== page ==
“They are being extremely thoughtful and cognizant of providing the Waterville area with a new and interesting environment,” Donegan said.

The Waterville Brewing Company is an important part of ongoing efforts to revitalize the downtown area, Donegan said, and he expects it will help draw other food service businesses into the Hathaway Center, which was sold to North River Hathaway LLC last winter for about $20 million. The increased foot traffic the brewery could spur will help bolster other opportunities for more businesses there, Donegan said.

“We’re very excited about this,” he said.

Donegan said the brewery will create the opportunity for food trucks in the area. Breweries have become hotspots for food trucks in recent years with many Portland-based food trucks experiencing enough success to open brick and mortar shops after selling their goods in brewery parking lots. Donegan said he is currently working with two food-truck start-ups, and downtown revitalization designs will allow more space for food trucks. Food trucks will help bolster a walkable downtown area, he said, and are “part and parcel” with breweries.


“It’s a very exciting ancillary benefit,” he said.

Willett said they hope to talk to chefs to see what ingredients and styles work best for beers to pair with food, especially if more restaurants or food options pop up at Hathaway. Candice Flaherty said they have already been in discussions with a food company interested in coming to the area.

Donegan said the Flahertys and Willetts have come up with a careful plan, and he likes their emphasis on a high-quality line-up of beers. Within the context of the revitalization, it says something to be the first microbrewery in town, he said.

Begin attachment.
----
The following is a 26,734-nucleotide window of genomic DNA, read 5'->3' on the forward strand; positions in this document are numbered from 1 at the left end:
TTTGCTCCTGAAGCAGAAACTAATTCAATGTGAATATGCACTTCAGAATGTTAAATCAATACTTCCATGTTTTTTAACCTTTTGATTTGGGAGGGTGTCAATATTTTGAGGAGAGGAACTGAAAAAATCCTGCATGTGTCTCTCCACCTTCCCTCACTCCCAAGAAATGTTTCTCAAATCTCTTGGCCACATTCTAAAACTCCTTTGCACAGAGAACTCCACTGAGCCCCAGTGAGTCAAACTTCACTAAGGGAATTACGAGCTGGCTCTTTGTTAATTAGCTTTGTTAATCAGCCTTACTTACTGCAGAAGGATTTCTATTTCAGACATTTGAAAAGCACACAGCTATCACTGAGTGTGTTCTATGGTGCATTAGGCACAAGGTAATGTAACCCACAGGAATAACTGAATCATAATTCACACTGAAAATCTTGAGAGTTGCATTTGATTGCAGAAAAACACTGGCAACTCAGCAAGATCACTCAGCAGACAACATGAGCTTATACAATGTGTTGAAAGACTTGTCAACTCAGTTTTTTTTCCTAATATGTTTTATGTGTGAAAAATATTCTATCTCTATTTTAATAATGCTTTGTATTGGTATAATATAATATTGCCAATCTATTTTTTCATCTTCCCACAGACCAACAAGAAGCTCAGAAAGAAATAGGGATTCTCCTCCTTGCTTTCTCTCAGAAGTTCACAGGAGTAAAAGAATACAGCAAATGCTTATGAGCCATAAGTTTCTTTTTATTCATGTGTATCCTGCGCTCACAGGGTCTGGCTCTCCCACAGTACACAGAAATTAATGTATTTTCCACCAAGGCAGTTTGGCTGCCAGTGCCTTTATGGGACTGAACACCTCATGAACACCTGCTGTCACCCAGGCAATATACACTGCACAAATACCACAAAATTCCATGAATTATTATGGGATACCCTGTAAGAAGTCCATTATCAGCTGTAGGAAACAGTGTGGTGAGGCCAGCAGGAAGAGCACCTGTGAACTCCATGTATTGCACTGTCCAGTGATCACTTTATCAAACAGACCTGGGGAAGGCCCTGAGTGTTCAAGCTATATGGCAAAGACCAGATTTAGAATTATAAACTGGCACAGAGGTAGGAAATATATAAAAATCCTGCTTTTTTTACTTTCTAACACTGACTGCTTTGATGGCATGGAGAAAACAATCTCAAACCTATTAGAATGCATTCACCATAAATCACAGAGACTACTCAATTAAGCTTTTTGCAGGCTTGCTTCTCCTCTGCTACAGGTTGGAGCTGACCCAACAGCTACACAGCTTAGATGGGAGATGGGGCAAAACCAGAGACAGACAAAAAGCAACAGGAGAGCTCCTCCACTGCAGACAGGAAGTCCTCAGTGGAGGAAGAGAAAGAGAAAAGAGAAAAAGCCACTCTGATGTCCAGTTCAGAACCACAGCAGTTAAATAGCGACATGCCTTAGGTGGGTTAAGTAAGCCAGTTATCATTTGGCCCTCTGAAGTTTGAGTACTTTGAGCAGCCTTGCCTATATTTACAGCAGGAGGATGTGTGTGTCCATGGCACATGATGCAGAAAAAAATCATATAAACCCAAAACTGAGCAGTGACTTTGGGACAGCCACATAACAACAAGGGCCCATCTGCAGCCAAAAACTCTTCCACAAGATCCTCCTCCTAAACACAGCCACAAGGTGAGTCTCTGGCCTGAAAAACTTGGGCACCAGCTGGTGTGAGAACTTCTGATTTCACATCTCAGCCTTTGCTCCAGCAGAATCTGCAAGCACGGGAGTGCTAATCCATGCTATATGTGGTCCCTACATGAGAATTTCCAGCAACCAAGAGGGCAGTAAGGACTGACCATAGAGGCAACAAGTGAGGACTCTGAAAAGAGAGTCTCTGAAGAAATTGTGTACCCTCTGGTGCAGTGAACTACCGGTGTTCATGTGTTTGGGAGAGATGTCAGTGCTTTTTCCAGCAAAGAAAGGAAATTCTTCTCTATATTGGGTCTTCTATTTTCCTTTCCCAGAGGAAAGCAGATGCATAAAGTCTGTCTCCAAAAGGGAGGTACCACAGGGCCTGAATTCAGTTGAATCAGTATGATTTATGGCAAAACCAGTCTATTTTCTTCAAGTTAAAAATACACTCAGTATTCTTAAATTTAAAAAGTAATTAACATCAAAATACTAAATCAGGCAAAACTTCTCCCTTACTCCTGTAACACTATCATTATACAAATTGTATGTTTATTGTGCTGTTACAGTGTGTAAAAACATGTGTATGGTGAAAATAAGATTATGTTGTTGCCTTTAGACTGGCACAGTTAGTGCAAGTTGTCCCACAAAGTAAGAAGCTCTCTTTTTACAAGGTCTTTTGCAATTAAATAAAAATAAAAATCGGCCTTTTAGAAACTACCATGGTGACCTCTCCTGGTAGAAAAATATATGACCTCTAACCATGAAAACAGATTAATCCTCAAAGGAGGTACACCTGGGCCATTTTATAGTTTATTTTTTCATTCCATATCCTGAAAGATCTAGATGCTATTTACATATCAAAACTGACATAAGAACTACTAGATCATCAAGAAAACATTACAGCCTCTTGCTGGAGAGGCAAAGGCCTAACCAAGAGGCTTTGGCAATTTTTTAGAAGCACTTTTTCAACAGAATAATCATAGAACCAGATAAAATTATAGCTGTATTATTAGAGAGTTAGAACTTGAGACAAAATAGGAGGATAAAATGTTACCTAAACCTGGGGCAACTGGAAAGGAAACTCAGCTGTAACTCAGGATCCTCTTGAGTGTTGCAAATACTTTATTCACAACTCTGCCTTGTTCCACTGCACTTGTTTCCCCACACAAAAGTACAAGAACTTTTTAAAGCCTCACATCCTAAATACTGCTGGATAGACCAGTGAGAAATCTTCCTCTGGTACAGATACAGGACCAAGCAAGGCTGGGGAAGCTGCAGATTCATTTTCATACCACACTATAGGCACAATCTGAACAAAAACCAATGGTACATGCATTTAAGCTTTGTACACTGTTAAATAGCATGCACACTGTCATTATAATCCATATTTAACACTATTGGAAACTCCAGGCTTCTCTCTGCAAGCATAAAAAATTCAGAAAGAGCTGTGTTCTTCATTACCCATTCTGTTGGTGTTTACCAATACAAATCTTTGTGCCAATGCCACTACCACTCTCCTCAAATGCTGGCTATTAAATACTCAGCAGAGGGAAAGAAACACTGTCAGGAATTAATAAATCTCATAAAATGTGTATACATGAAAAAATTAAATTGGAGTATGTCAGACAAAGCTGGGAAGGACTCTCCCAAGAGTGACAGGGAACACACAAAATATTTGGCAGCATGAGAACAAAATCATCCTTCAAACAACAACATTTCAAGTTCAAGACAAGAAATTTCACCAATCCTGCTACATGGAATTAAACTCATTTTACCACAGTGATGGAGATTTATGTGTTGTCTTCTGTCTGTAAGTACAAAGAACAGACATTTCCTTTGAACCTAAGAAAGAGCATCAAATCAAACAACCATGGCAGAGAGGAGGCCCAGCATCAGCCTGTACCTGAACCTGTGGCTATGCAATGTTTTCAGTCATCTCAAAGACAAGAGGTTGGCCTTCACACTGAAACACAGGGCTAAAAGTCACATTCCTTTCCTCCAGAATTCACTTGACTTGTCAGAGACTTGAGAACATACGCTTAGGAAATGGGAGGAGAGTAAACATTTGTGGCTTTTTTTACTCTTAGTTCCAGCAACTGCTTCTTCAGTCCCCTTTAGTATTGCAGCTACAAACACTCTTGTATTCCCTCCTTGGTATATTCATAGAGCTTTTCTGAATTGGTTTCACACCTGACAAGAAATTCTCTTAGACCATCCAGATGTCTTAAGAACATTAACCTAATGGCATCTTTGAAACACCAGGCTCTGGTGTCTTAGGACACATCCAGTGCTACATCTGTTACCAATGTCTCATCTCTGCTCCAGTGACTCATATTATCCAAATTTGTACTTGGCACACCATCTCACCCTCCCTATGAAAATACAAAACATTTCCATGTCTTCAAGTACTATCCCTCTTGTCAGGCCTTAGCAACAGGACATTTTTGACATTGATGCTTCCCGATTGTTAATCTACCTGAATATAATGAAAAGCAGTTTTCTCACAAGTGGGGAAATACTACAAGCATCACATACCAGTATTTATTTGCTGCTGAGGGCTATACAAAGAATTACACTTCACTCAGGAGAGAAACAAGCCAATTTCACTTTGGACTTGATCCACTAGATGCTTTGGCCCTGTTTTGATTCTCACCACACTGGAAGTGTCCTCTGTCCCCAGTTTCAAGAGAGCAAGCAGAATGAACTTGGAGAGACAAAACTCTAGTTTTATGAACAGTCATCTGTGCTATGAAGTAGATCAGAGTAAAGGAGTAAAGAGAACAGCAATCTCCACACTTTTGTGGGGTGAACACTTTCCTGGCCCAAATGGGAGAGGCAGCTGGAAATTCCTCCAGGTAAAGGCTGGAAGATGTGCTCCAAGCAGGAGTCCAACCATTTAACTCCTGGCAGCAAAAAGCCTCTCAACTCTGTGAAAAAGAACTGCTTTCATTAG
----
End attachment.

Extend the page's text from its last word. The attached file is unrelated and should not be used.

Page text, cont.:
“It’s beginning to click on all cylinders here,” Donegan said.

Waterville Brewing Company co-owners Amber Willett, left, Ryan Flaherty, center, and Candice Flaherty, pose for a portrait at their Hathaway Creative Center location on Thursday.


This is not the first time the Hathaway Center has been home to a brewing operation, though. In 2012, a handful of Bates graduates set up shop in the mill. Then in its infancy, Downeast Cider called Waterville home for a short time, selling hard cider to local bars such as 18 Below Raw Bar, Mainely Brews and You Know Whose Pub. Today, Downeast Cider is located in a sprawling facility in East Boston.


Elsewhere in Waterville, rumors of plans for other beer and merriment-related businesses abound. Mainely Brews, a long-standing brewpub on Main Street, has been at the center of speculation. Donegan would not comment on the speculation that a microbrewery may be opening above the restaurant, but he said he is working with others in the town interested in other kinds of microbrewery operations.

The owner of Mainely Brews was not available by phone or email.

Across the street from Mainely Brews sits the former Ken-A-Set building, where a thrift store operated until it closed in 2015. Donegan said the building’s owner, Mark McLeod of Massachusetts, is making plans for the building and while it sits empty, incremental improvements are being made. Donegan said McLeod’s passion would be to put in a gastropub, but he is open to other business partners.

Donegan said that while the design plan is still in the works, there may also be a residential component upstairs.

McLeod was not available for comment.

It’s all good news for a city that has struggled in past decades, Donegan said. New businesses are cropping up alongside Colby College’s revamped Hains building and the school’s massive new living facility for students in The Concourse. From the north to the south ends, Donegan said the city is seeing increased retail and food service accommodations. Waterville Brewing Company will only help to “elongate” the downtown area.


“This is all great stuff,” Donegan said. “You see often that great cities often have a great microbrew pub or microbrewing.”

Colin Ellis — 861-9253


Twitter: @colinoellis